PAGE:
Kontrast och rörelse: relationen mellan glömska och sanning i Paul Ricoeurs Minne, historia, glömska och Martin Heideggers Vara och tid
Independent thesis Basic level (degree of Bachelor), 10 credits / 15 HE creditsStudent thesis
What is forgetfulness? How does it show? Is it a part of memory or can it be considered on its own? In the philosophical discourse forgetfulness is limited and the phenomenon is mostly portrayed as a pathological or obscure counterpart of memory. This portraying of forgetfulness can be seen as traditional way of describing it, but there is some philosophers who has spoken of forgetfulness in more fruitful ways. These ways are not to be interpreted as aspirations to decouple forgetfulness from memory, rather they are to be seen as attempts to interpret this relation on another basis. This basis has also led this essay towards an interpretation of forgetfulness' relation to truth. The aim of this essay is thereby to examine forgetfulness as phenomenon and its relation to truth. To approach these subject-matters I've taken Paul Ricoeur's Memory, History, Forgetting and Martin Heidegger's Being and Time to my help.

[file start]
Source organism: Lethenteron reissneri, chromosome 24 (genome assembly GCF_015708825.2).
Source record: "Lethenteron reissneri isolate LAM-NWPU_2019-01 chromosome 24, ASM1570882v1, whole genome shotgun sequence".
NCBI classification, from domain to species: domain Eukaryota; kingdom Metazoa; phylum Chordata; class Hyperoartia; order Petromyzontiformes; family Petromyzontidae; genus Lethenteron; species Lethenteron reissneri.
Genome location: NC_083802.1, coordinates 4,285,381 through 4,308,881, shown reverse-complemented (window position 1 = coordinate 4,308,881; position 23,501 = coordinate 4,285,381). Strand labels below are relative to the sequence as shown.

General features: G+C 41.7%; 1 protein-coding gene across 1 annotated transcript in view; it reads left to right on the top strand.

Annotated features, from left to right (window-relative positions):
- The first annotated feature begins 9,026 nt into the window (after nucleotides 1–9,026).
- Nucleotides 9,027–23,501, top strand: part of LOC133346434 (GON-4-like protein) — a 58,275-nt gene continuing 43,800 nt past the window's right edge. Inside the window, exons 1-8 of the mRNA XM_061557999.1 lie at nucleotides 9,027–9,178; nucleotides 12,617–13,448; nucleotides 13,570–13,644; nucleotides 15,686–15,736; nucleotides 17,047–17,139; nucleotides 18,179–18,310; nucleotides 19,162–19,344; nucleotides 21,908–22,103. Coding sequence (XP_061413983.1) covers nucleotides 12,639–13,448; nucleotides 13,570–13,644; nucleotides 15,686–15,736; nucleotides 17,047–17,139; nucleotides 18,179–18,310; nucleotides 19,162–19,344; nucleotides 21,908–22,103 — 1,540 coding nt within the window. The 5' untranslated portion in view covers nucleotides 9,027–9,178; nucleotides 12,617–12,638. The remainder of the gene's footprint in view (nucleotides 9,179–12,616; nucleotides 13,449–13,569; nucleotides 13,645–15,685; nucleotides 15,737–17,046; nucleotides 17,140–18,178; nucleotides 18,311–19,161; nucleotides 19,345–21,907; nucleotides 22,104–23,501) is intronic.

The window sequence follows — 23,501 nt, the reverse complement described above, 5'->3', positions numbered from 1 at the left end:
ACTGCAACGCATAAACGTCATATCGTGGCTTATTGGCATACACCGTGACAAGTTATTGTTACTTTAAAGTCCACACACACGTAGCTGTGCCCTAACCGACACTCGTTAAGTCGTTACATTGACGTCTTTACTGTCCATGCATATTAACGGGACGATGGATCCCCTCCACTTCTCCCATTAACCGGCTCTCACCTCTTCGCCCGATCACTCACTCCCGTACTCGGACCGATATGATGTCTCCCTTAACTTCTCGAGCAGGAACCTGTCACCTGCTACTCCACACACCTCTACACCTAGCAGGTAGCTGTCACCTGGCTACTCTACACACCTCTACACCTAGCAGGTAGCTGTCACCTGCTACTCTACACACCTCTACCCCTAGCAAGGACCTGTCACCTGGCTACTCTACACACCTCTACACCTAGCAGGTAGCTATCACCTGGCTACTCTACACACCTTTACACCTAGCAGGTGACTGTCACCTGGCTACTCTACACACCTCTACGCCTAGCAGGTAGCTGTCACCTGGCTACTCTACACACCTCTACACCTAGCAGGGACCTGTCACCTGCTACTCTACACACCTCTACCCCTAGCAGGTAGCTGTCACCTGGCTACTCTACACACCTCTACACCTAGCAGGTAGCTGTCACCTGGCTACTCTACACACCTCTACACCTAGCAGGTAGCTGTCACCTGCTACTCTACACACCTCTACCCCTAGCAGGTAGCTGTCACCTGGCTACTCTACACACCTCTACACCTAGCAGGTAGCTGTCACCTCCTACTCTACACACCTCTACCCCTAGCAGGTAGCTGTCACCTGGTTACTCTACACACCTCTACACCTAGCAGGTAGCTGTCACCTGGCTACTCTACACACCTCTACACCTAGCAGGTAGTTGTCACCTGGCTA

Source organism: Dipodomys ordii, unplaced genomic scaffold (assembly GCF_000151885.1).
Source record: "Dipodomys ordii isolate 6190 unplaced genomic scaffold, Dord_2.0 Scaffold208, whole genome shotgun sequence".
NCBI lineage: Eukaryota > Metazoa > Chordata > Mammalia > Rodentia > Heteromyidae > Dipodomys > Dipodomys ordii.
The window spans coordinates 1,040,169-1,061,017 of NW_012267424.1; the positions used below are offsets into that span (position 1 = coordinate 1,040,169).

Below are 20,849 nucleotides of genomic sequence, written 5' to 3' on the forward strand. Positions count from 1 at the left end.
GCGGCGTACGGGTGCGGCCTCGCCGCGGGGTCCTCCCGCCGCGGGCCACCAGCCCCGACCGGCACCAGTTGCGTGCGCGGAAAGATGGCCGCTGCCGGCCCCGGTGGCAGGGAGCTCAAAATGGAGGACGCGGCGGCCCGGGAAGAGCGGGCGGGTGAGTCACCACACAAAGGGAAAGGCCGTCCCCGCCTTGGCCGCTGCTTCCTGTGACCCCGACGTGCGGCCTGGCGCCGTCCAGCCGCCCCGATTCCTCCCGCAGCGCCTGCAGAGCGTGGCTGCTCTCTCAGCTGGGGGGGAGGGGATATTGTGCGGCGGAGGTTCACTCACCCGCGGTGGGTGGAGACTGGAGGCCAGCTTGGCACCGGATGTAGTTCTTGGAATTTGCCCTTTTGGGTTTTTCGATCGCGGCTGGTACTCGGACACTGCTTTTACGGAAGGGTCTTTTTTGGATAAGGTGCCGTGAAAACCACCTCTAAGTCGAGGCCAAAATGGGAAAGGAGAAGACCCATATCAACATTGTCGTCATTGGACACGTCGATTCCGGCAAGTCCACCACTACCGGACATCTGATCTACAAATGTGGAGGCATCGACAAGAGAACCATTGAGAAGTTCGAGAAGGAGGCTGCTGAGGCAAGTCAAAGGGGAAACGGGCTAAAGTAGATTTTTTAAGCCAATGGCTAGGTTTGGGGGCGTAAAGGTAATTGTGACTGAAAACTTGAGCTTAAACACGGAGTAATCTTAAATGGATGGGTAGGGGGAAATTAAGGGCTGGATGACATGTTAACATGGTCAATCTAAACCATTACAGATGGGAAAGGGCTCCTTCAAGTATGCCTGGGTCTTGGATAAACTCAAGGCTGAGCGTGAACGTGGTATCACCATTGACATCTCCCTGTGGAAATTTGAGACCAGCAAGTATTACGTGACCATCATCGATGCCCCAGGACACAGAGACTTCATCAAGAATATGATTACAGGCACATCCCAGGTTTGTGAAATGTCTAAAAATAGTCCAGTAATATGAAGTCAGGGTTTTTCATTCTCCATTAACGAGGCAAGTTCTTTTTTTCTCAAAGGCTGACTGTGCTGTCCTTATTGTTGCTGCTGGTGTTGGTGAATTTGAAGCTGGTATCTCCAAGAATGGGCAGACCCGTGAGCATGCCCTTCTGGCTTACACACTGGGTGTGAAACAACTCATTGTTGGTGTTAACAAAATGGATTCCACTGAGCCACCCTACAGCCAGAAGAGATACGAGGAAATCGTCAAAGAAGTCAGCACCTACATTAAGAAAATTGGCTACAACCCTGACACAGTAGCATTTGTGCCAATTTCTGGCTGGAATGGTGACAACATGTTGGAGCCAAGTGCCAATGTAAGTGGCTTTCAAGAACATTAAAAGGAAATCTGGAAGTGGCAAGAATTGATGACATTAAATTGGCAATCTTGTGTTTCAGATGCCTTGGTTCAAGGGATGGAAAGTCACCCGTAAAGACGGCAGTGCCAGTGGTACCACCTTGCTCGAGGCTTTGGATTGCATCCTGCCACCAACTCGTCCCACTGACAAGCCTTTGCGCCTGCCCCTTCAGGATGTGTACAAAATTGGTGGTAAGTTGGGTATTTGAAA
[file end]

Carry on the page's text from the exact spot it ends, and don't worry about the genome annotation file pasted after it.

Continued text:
In Memory, History, Forgetting Ricoeur tries to portray forgetfulness as an essential part of human life that's not a deficiency, but nor is it intended to be seen as an incentive to forget. We are rather encouraged to remember, thereof his watchword “the obligation to remember” which is also linked to “the truth status of memory”.
Heidegger too considers forgetfulness in Being and Time as an essential part of the human life, or as he writes, of everydayness. Remarkably, Heidegger's translations of the greek words lēthē and its privation alētheia are translatable by him as the words for forgetfulness (concealment) and truth (unconcealment). This opens up a view on forgetfulness and truth as radically different from Ricoeur's and thereof the traditional. The disparity between the two philosophers allows this relation to point beyond the two of them as a possibility and a necessity to make room for forgetfulness as a multifaceted phenomenon in the philosophical discourse.
Place, publisher, year, edition, pages
2013. , 34 p.
Forgetfulness, concealment, lēthē, truth, attestation, unconcealment, alētheia, memory, Ricoeur, Heidegger
IdentifiersURN: urn:nbn:se:sh:diva-23008OAI: oai:DiVA.org:sh-23008DiVA: diva2:712192
Subject / course
Sá Cavalcante Schuback, Marcia, Professor
Ruin, Hans, Professor